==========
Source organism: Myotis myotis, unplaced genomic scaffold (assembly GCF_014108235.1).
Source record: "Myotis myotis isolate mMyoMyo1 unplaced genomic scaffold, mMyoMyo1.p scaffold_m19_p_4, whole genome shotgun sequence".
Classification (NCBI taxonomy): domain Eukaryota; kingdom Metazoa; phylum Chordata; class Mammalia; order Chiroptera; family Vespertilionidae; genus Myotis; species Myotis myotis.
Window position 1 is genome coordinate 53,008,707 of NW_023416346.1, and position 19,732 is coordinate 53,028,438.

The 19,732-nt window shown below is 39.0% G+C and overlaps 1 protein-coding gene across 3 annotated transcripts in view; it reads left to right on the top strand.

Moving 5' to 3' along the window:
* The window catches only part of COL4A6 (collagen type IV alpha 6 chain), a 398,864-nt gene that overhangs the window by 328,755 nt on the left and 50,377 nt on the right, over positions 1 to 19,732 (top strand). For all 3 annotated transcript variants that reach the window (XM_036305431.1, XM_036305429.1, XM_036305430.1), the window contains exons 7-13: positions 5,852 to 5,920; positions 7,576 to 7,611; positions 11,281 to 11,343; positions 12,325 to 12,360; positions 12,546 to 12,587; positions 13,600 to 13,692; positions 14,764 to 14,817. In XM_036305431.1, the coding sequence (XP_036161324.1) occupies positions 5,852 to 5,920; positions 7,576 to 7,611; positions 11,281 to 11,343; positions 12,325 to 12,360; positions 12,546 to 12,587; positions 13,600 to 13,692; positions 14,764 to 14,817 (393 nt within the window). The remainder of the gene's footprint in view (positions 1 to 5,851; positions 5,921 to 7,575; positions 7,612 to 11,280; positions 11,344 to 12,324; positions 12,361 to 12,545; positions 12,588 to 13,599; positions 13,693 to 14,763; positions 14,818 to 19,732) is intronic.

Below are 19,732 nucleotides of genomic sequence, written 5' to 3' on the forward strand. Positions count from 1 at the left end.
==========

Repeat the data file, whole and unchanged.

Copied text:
Source organism: Myotis myotis, unplaced genomic scaffold (assembly GCF_014108235.1).
Source record: "Myotis myotis isolate mMyoMyo1 unplaced genomic scaffold, mMyoMyo1.p scaffold_m19_p_4, whole genome shotgun sequence".
Classification (NCBI taxonomy): domain Eukaryota; kingdom Metazoa; phylum Chordata; class Mammalia; order Chiroptera; family Vespertilionidae; genus Myotis; species Myotis myotis.
Window position 1 is genome coordinate 53,008,707 of NW_023416346.1, and position 19,732 is coordinate 53,028,438.

The 19,732-nt window shown below is 39.0% G+C and overlaps 1 protein-coding gene across 3 annotated transcripts in view; it reads left to right on the top strand.

Moving 5' to 3' along the window:
* The window catches only part of COL4A6 (collagen type IV alpha 6 chain), a 398,864-nt gene that overhangs the window by 328,755 nt on the left and 50,377 nt on the right, over positions 1 to 19,732 (top strand). For all 3 annotated transcript variants that reach the window (XM_036305431.1, XM_036305429.1, XM_036305430.1), the window contains exons 7-13: positions 5,852 to 5,920; positions 7,576 to 7,611; positions 11,281 to 11,343; positions 12,325 to 12,360; positions 12,546 to 12,587; positions 13,600 to 13,692; positions 14,764 to 14,817. In XM_036305431.1, the coding sequence (XP_036161324.1) occupies positions 5,852 to 5,920; positions 7,576 to 7,611; positions 11,281 to 11,343; positions 12,325 to 12,360; positions 12,546 to 12,587; positions 13,600 to 13,692; positions 14,764 to 14,817 (393 nt within the window). The remainder of the gene's footprint in view (positions 1 to 5,851; positions 5,921 to 7,575; positions 7,612 to 11,280; positions 11,344 to 12,324; positions 12,361 to 12,545; positions 12,588 to 13,599; positions 13,693 to 14,763; positions 14,818 to 19,732) is intronic.

Below are 19,732 nucleotides of genomic sequence, written 5' to 3' on the forward strand. Positions count from 1 at the left end.